Vot­ers get a re­minder of an old bat­tle

Trump’s re­vival of birther dis­pute a self-in­flicted wound

Baltimore Sun - - ELECTION 2016 - By Cath­leen Decker

COLUM­BUS, Ohio — The 2016 pres­i­den­tial cam­paign has fol­lowed a pat­tern: In a con­test fea­tur­ing two widely dis­liked can­di­dates, each has risen in re­sponse to the other’s fail­ings and each has fallen due to self-in­flicted wounds.

Hil­lary Clin­ton rose in polls late this sum­mer af­ter Don­ald Trump’s undis­ci­plined at­tacks on a Gold Star fam­ily and other re­marks that in­sulted racial or eth­nic mi­nori­ties pushed away cen­trist vot­ers.

Trump more re­cently has risen on con­cerns about Clin­ton’s fam­ily foun­da­tion, her com­ment that half of his vot­ers be­longed in “a bas­ket of de­plorables” and her re­luc­tance to be fully trans­par­ent about her health.

Just when he might have sought to ce­ment and ex­tend his new, nar­row lead in some swing states, Trump on Fri- day delved into a topic the GOP pres­i­den­tial nom­i­nee re­cently had tried to avoid — his long ef­fort to prove Pres­i­dent Barack Obama is not an Amer­i­can ci­ti­zen. And he did so by mak­ing fresh and demon­stra­bly in­ac­cu­rate ac­cu­sa­tions against his Demo­cratic ri­val.

Trump’s prob­lem is that to gain a foothold on the Repub­li­can elec­torate he adopted a false claim — that Obama was not born in the United States and was, there­fore, an il­le­git­i­mate pres­i­dent. And he doggedly stuck to that as­ser­tion for five years.

But the ac­cu­sa­tion ap­peals to far fewer vot­ers than a can­di­date needs to win the White House. So Trump’s ad­vis­ers — if not the can­di­date him­self — have ea­gerly looked for a way he could climb down.

Noth­ing Trump said Fri­day will loosen the grasp of his fer­vent sup­port­ers, who in­di­cate they are less con­cerned about what Trump says than their be­lief that he’s speak­ing for them.

The vot­ers who haven’t yet cho­sen sides, how­ever, in­di­cate they want more — in­clud­ing de­tails about how he would gov­ern.

The im­pact of Trump’s lat­est state­ments can­not be mea­sured im­me­di­ately. But if his point was to ap­peal to those vot­ers by putting his birther cam­paign be­hind him, he will not be helped by the end­less loop of tele­vi­sion clips show­ing him cast­ing doubt on an in­creas­ingly pop­u­lar pres­i­dent.

But for Trump’s own ac­tions, those vot­ers might have been hear­ing Fri­day about the eco­nomic plan he had re­leased the day be­fore or the child care pro­pos­als he made ear­lier this week. In­stead, they were re­liv­ing a fight that started five years ago.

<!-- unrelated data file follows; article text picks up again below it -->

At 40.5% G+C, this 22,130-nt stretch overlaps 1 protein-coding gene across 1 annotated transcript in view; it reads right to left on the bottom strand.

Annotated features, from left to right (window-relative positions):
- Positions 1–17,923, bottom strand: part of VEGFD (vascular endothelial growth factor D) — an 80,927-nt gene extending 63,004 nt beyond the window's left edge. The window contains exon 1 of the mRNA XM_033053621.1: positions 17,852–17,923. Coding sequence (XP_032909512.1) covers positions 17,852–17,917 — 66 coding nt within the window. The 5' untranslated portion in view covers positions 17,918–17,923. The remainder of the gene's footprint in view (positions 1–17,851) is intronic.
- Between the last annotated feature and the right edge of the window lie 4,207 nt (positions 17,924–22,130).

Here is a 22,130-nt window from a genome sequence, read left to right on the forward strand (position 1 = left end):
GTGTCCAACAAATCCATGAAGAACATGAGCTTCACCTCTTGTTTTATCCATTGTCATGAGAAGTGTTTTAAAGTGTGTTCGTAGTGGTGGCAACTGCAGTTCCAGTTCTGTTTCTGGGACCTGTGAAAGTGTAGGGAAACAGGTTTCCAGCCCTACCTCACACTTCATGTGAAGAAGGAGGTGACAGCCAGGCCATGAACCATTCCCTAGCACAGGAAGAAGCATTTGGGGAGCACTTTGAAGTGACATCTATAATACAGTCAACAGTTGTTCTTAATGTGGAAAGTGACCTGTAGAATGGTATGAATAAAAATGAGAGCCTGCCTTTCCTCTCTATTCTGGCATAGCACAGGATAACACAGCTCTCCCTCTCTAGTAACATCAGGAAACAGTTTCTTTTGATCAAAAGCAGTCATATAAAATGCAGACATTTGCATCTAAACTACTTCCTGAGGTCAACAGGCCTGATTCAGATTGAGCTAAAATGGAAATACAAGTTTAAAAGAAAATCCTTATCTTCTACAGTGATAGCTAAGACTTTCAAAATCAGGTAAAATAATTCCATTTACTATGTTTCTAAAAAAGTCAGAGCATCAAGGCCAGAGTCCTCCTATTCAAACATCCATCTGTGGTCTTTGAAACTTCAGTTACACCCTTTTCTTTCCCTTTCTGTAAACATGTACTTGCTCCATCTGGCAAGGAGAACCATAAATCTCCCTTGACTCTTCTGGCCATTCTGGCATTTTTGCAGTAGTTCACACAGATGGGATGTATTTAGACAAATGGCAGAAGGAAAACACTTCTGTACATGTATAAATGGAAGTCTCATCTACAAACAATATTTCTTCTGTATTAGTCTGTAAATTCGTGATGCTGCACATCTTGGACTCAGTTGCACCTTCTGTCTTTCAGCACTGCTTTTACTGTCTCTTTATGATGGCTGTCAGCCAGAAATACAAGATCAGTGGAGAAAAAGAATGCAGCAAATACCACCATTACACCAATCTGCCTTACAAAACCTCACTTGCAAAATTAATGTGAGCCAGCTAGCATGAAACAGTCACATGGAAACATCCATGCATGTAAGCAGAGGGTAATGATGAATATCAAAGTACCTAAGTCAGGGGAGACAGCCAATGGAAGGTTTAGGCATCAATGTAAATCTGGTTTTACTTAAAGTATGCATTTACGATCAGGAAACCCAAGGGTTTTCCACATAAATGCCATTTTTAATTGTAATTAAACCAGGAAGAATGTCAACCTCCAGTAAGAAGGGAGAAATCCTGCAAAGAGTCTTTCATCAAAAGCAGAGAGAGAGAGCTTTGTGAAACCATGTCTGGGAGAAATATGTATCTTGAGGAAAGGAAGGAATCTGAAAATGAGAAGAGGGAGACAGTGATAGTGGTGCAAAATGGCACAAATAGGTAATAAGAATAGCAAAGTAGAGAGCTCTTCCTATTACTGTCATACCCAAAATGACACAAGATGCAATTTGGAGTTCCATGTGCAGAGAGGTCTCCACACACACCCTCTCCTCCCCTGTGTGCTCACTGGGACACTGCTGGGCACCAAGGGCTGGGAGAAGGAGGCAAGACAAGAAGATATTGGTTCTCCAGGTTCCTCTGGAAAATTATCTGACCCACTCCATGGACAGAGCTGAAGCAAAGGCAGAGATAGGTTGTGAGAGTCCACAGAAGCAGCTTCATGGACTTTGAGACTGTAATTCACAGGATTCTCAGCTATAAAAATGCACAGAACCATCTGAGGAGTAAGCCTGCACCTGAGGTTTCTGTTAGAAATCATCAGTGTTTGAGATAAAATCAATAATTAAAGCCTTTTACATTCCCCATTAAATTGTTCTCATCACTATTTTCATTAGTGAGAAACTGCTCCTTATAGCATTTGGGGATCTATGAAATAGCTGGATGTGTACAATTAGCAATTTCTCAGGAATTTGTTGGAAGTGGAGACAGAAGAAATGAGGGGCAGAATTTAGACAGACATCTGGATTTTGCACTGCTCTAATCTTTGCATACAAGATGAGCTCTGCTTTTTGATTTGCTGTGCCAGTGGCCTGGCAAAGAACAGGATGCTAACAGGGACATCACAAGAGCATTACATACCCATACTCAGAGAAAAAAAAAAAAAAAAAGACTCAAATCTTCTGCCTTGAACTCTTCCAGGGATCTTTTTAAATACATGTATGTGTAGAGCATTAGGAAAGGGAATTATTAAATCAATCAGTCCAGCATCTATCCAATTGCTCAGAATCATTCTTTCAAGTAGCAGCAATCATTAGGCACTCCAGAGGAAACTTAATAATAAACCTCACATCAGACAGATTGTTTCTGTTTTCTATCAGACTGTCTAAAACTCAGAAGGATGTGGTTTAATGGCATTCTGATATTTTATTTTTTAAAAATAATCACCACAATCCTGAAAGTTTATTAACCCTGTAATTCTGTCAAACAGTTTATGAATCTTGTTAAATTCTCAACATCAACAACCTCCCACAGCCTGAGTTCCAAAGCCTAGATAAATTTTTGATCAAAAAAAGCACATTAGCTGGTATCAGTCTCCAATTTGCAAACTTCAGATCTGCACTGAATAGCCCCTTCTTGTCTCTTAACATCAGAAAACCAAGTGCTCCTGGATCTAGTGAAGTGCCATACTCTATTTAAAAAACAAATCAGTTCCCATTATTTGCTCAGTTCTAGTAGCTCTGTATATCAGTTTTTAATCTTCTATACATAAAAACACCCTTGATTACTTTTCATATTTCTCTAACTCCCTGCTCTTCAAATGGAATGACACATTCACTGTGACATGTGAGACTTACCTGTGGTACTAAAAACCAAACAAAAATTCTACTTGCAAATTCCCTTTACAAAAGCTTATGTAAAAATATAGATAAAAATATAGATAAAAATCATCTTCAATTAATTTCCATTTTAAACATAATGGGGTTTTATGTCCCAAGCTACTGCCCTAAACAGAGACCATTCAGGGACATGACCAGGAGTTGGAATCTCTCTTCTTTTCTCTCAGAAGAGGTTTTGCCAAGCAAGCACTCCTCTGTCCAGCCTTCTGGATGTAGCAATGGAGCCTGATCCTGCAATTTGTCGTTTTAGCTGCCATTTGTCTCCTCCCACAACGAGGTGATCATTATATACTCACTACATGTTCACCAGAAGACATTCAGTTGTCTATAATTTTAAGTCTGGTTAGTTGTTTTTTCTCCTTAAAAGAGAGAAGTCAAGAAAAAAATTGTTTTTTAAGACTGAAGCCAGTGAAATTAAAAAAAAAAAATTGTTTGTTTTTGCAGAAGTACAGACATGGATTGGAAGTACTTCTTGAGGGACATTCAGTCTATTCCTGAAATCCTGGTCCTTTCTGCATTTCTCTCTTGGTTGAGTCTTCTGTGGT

Trump’s terse com­ments, and his er­ro­neous state­ments about Clin­ton, fol­lowed events in which he be­haved more like the old Trump who had wor­ried sub­ur­ban and less-par­ti­san vot­ers in whose hands the elec­tion in­creas­ingly seems to rest.

He re­fused to con­cede Obama’s birth­place in a Wash­ing­ton Post in­ter­view pub­lished Thurs­day. He claimed Fri­day morn­ing that he couldn’t tell Fox broad- caster Maria Bar­tiromo what he be­lieved be­cause “we have to keep the sus­pense go­ing”— as though stok­ing in­ter­est in a com­ing re­al­ity show.

Later Fri­day, at the close of an event in Wash­ing­ton that also served to pro­mote his new ho­tel, Trump falsely claimed that Clin­ton and her 2008 pres­i­den­tial cam­paign “started the birther con­tro­versy” and that he had “fin­ished it.”

There is no ev­i­dence that Clin­ton or her cam­paign ever cir­cu­lated the idea that Obama had not been born in the U.S., al­though some in­di­vid­ual sup­port­ers of hers made that claim late in the 2008 pri­mary sea­son.

Trump then said that Obama “was born in the United States, pe­riod.”

He of­fered no apol­ogy for doubt­ing the pres­i­dent’s le­git­i­macy. He also did not ex­plain what had caused him to change his mind, since no new facts have emerged in the years he has been sug­gest­ing Obama was born in Africa — a claim he had re­peated in in­ter­views as re­cently as 2014, long af­ter Obama re­leased his birth The im­pact on vot­ers of Don­ald Trump’s lat­est state­ments can­not yet be mea­sured. cer­tifi­cate.

For both can­di­dates this year, a big part of the cam­paign has been about con­vinc­ing vot­ers to over­look — or for­give — their flaws.

For Clin­ton, that means get­ting vot­ers past fears about her trust­wor­thi­ness.

She has of­fered reams of pol­icy pro­pos­als, but since much of the cam­paign this year has fo­cused on Trump she has had a hard time get­ting out her own mes­sage.

In­stead, high-pro­file em­bar­rass­ments have put out a mes­sage she does not want to cir­cu­late.

In the case of her re­cent bout with pneu­mo­nia, her sup­port­ers worry that not dis­clos­ing an ill­ness un­til video sur­faced of a nearcol­lapse would fur­ther the per­cep­tion of dis­hon­esty.

In Trump’s case, his cam­paign has been about per­suad­ing vot­ers to dis­re­gard his show­man in­stincts and some­times-coarse man­ner and in­stead seize on him as a trans­for­ma­tive fig­ure ready to pun­ish the pur­vey­ors of pol­i­tics as usual.

But as a re­sult of his own ac­tions, the vot­ers he needs are now be­ing hit with the re­minders of Trump ad­vo­cat­ing a fringe be­lief about Obama.

JOE RAE­DLE/GETTY

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